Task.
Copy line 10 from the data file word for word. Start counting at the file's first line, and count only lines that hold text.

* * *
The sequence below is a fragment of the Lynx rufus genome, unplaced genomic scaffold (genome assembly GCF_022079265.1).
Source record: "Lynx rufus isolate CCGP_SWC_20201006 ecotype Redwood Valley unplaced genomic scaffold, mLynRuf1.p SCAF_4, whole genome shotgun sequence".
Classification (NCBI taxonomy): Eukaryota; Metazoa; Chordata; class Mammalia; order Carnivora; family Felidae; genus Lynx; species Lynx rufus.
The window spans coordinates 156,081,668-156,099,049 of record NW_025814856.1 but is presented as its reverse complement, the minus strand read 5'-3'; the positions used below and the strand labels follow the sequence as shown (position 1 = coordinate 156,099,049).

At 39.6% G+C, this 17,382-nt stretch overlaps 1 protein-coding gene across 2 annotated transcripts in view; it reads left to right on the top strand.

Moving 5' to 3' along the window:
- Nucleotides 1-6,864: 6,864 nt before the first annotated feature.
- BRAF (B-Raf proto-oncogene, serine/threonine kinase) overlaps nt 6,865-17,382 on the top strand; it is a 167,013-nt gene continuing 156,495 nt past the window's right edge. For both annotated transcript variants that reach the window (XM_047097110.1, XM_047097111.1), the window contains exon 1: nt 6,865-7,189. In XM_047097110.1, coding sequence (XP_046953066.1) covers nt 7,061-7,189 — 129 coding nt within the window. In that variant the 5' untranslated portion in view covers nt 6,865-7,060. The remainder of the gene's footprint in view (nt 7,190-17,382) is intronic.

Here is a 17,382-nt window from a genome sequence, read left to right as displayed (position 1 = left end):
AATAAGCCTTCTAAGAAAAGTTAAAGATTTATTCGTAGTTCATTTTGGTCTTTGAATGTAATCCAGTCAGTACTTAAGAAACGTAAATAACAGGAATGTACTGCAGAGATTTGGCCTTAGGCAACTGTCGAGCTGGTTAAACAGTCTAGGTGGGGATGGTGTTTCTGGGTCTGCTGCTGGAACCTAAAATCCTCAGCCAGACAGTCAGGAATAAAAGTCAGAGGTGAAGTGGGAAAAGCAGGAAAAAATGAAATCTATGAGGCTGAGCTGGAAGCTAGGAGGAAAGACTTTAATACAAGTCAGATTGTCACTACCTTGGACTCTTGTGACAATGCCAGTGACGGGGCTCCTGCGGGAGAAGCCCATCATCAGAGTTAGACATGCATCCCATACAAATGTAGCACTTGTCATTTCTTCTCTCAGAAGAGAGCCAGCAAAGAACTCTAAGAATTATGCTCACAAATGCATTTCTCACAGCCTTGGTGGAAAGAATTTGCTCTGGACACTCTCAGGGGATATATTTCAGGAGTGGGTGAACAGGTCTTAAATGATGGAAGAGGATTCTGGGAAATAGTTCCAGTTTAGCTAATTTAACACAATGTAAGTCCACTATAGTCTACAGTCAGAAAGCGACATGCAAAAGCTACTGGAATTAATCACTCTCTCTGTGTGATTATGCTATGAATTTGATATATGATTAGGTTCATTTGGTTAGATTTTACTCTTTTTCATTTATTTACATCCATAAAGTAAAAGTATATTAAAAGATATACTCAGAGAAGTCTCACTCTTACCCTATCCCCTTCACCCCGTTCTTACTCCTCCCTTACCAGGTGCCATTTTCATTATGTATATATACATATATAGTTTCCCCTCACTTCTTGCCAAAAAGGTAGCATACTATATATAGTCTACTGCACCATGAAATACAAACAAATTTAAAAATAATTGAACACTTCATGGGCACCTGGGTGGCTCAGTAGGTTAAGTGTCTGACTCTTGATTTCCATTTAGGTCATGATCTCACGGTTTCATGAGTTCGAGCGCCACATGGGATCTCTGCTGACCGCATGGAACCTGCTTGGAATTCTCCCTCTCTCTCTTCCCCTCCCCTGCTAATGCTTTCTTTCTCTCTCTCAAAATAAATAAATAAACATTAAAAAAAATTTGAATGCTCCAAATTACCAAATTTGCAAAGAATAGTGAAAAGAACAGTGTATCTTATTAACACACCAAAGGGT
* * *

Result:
AATAAGCCTTCTAAGAAAAGTTAAAGATTTATTCGTAGTTCATTTTGGTCTTTGAATGTAATCCAGTCAGTACTTAAGAAACGTAAATAACAGGAATGTACTGCAGAGATTTGGCCTTAGGCAACTGTCGAGCTGGTTAAACAGTCTAGGTGGGGATGGTGTTTCTGGGTCTGCTGCTGGAACCTAAAATCCTCAGCCAGACAGTCAGGAATAAAAGTCAGAGGTGAAGTGGGAAAAGCAGGAAAAAATGAAATCTATGAGGCTGAGCTGGAAGCTAGGAGGAAAGACTTTAATACAAGTCAGATTGTCACTACCTTGGACTCTTGTGACAATGCCAGTGACGGGGCTCCTGCGGGAGAAGCCCATCATCAGAGTTAGACATGCATCCCATACAAATGTAGCACTTGTCATTTCTTCTCTCAGAAGAGAGCCAGCAAAGAACTCTAAGAATTATGCTCACAAATGCATTTCTCACAGCCTTGGTGGAAAGAATTTGCTCTGGACACTCTCAGGGGATATATTTCAGGAGTGGGTGAACAGGTCTTAAATGATGGAAGAGGATTCTGGGAAATAGTTCCAGTTTAGCTAATTTAACACAATGTAAGTCCACTATAGTCTACAGTCAGAAAGCGACATGCAAAAGCTACTGGAATTAATCACTCTCTCTGTGTGATTATGCTATGAATTTGATATATGATTAGGTTCATTTGGTTAGATTTTACTCTTTTTCATTTATTTACATCCATAAAGTAAAAGTATATTAAAAGATATACTCAGAGAAGTCTCACTCTTACCCTATCCCCTTCACCCCGTTCTTACTCCTCCCTTACCAGGTGCCATTTTCATTATGTATATATACATATATAGTTTCCCCTCACTTCTTGCCAAAAAGGTAGCATACTATATATAGTCTACTGCACCATGAAATACAAACAAATTTAAAAATAATTGAACACTTCATGGGCACCTGGGTGGCTCAGTAGGTTAAGTGTCTGACTCTTGATTTCCATTTAGGTCATGATCTCACGGTTTCATGAGTTCGAGCGCCACATGGGATCTCTGCTGACCGCATGGAACCTGCTTGGAATTCTCCCTCTCTCTCTTCCCCTCCCCTGCTAATGCTTTCTTTCTCTCTCTCAAAATAAATAAATAAACATTAAAAAAAATTTGAATGCTCCAAATTACCAAATTTGCAAAGAATAGTGAAAAGAACAGTGTATCTTATTAACACACCAAAGGGT